Gov. urges minimum wage for California state workers until budget deal is reached


After enduring more than a year of unpaid monthly furlough days, state workers could see their pay cut to minimum wage until Sacramento strikes a budget accord this summer, according to a memo from Gov. Arnold Schwarzenegger’s administration sent Wednesday.

Schwarzenegger is pushing for the pay cut as yet another overdue state spending plan looms. But the man charged with writing workers’ paychecks, Controller John Chiang, said he would defy the order.

The new fiscal year begins July 1, but with lawmakers and Schwarzenegger all but resigned to missing that deadline, the annual wrangling has begun over which of California’s bills will be paid with no budget in place.

The memo from Department of Personnel Director Debbie Endsley to state department heads said that “absent a state budget,” the governor would seek to slash workers’ pay to minimum wage until the impasse is over.

Schwarzenegger spokesman Aaron McLear said the administration is following the law. Unions representing state workers don’t see it that way.

“I think that the governor’s doing this for purely political purposes,” said Dave Low, a lobbyist for the California School Employees Assn.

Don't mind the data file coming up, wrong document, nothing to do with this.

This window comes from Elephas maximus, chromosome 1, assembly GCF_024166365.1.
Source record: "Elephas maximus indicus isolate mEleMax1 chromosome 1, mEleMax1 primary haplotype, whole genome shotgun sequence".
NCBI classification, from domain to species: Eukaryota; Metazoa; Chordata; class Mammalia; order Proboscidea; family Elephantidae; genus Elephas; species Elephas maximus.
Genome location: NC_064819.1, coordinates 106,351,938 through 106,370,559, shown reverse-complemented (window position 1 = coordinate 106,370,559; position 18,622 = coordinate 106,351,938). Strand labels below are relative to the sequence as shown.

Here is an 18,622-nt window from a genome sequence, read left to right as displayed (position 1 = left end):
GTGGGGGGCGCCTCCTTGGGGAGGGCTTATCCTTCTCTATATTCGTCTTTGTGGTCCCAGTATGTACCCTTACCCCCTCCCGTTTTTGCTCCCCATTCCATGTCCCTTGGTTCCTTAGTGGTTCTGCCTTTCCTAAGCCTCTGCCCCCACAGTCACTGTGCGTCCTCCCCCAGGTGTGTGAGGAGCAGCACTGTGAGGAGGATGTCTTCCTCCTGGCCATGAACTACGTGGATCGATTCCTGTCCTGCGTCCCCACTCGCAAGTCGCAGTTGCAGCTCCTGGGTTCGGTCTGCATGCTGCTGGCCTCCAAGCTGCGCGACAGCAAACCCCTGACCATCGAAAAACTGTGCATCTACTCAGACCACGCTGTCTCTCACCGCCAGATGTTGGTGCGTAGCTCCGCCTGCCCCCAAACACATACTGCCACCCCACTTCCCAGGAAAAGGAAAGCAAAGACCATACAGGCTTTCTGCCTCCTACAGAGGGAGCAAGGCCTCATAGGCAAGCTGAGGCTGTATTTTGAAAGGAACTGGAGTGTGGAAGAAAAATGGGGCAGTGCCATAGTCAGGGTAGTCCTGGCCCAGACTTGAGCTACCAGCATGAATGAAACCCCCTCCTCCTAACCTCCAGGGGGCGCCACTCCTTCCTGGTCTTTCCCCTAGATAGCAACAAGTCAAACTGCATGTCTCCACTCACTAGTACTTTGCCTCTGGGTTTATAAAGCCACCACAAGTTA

Chiang spokesman Garin Casaleggio said the controller will continue “paying employees their full salary.” Not doing so would risk running afoul of overtime and retirement-contribution laws, he said. Plus, the state’s computer system, “built 40 years ago,” would be strained to make the changes.

A lower court has already ruled against Chiang, a Democrat, on the minimum-wage issue, in a case dating to a 2008 confrontation with the governor. The controller is now holding out for a ruling in his appeal before the 3rd District Court of Appeals, which heard the case earlier this week.

McLear accused Chiang of ignoring the law.

“That’s why we’re in court,” he said.

At stake is the size of paychecks for more than 200,000 workers, whose wages could be slashed as of July 1, though pay is issued at the end of the month. Once a budget is signed, those workers would be entitled to full back pay.

For that reason, Casaleggio called the minimum-wage threat “a trick that does nothing to solve the budget problems.” California faces an estimated $19.1-billion deficit.

Schwarzenegger has previously used the threat of shrunken paychecks to press budget negotiations in the Legislature. This year, Democratic lawmakers have yet to unify behind a plan to counter the governor’s severe May budget proposal, which called for the elimination of welfare and child care in the state.

The wage cut is also a critical bargaining chip in ongoing labor talks. Immunity from being paid minimum wage was one of the key concessions that four public labor unions won in tentative deals with Schwarzenegger last week that rolled back retirement benefits.

“It’s a huge issue with our members,” said Pam Manwiller, chief negotiator for the 5,400-member unit of the American Federation of State, County and Municipal Employees, which agreed to a contract.

The contracts, if ratified, also protect members from further furloughs, which Endsley said in Wednesday’s memo the governor “retains the right and authority to order … if necessary to address a fiscal and cash crisis.”

The final furlough day for state employees, who have had three unpaid days each month since last summer, was scheduled to be last Friday.